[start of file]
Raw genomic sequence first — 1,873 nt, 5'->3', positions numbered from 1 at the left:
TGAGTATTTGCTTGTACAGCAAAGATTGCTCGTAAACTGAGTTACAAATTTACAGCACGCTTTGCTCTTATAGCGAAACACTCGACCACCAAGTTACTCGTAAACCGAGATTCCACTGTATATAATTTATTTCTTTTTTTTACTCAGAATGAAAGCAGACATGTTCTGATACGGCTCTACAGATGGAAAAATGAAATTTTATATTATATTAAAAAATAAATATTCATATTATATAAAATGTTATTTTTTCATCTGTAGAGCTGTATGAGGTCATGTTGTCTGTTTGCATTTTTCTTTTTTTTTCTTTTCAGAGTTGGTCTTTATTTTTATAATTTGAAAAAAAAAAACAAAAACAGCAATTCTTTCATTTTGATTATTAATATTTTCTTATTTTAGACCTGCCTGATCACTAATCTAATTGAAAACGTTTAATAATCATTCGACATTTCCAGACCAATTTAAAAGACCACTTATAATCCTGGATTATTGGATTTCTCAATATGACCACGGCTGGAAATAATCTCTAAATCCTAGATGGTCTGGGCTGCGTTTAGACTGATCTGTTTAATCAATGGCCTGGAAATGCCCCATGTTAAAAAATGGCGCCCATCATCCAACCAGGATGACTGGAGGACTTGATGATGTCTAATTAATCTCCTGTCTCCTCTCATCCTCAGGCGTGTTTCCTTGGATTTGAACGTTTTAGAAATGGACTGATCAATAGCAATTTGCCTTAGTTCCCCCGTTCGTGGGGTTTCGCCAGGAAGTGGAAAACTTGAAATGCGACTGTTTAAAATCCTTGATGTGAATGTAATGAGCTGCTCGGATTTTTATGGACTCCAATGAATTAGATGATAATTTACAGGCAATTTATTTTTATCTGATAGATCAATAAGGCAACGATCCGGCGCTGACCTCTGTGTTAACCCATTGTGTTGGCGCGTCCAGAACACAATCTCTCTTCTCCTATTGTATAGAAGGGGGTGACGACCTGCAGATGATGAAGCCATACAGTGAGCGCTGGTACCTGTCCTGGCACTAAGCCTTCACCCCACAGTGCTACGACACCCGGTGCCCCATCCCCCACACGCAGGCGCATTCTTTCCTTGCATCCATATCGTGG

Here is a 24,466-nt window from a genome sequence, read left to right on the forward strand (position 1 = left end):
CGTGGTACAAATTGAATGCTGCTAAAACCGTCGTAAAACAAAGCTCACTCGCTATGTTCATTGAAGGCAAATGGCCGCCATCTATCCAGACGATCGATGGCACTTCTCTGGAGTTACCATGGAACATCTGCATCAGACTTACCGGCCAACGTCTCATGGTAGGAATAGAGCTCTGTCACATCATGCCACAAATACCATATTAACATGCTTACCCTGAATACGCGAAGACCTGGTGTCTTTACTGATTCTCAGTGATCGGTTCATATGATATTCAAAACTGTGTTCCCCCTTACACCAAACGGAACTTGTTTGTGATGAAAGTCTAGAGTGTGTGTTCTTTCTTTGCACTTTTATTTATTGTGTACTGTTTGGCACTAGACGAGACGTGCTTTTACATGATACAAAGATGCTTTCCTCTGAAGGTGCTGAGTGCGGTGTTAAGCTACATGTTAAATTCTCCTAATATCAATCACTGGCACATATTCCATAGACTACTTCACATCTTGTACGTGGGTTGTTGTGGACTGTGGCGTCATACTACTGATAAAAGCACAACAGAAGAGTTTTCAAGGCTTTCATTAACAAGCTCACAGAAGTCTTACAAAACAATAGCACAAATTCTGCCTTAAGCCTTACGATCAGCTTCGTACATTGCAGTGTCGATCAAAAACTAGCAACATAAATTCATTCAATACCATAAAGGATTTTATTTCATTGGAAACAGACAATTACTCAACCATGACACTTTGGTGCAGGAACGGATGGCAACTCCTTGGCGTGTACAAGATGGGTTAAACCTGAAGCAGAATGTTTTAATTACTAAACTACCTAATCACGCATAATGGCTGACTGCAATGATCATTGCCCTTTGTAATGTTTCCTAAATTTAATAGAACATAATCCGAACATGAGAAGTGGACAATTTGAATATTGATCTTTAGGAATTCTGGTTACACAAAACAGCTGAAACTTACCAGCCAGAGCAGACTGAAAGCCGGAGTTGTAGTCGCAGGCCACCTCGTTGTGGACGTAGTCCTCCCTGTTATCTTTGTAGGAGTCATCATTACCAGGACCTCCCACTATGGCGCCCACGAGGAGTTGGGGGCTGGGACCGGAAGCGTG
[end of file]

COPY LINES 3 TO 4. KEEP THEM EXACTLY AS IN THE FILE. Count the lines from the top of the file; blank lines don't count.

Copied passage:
Here is a 24,466-nt window from a genome sequence, read left to right on the forward strand (position 1 = left end):
CGTGGTACAAATTGAATGCTGCTAAAACCGTCGTAAAACAAAGCTCACTCGCTATGTTCATTGAAGGCAAATGGCCGCCATCTATCCAGACGATCGATGGCACTTCTCTGGAGTTACCATGGAACATCTGCATCAGACTTACCGGCCAACGTCTCATGGTAGGAATAGAGCTCTGTCACATCATGCCACAAATACCATATTAACATGCTTACCCTGAATACGCGAAGACCTGGTGTCTTTACTGATTCTCAGTGATCGGTTCATATGATATTCAAAACTGTGTTCCCCCTTACACCAAACGGAACTTGTTTGTGATGAAAGTCTAGAGTGTGTGTTCTTTCTTTGCACTTTTATTTATTGTGTACTGTTTGGCACTAGACGAGACGTGCTTTTACATGATACAAAGATGCTTTCCTCTGAAGGTGCTGAGTGCGGTGTTAAGCTACATGTTAAATTCTCCTAATATCAATCACTGGCACATATTCCATAGACTACTTCACATCTTGTACGTGGGTTGTTGTGGACTGTGGCGTCATACTACTGATAAAAGCACAACAGAAGAGTTTTCAAGGCTTTCATTAACAAGCTCACAGAAGTCTTACAAAACAATAGCACAAATTCTGCCTTAAGCCTTACGATCAGCTTCGTACATTGCAGTGTCGATCAAAAACTAGCAACATAAATTCATTCAATACCATAAAGGATTTTATTTCATTGGAAACAGACAATTACTCAACCATGACACTTTGGTGCAGGAACGGATGGCAACTCCTTGGCGTGTACAAGATGGGTTAAACCTGAAGCAGAATGTTTTAATTACTAAACTACCTAATCACGCATAATGGCTGACTGCAATGATCATTGCCCTTTGTAATGTTTCCTAAATTTAATAGAACATAATCCGAACATGAGAAGTGGACAATTTGAATATTGATCTTTAGGAATTCTGGTTACACAAAACAGCTGAAACTTACCAGCCAGAGCAGACTGAAAGCCGGAGTTGTAGTCGCAGGCCACCTCGTTGTGGACGTAGTCCTCCCTGTTATCTTTGTAGGAGTCATCATTACCAGGACCTCCCACTATGGCGCCCACGAGGAGTTGGGGGCTGGGACCGGAAGCGTG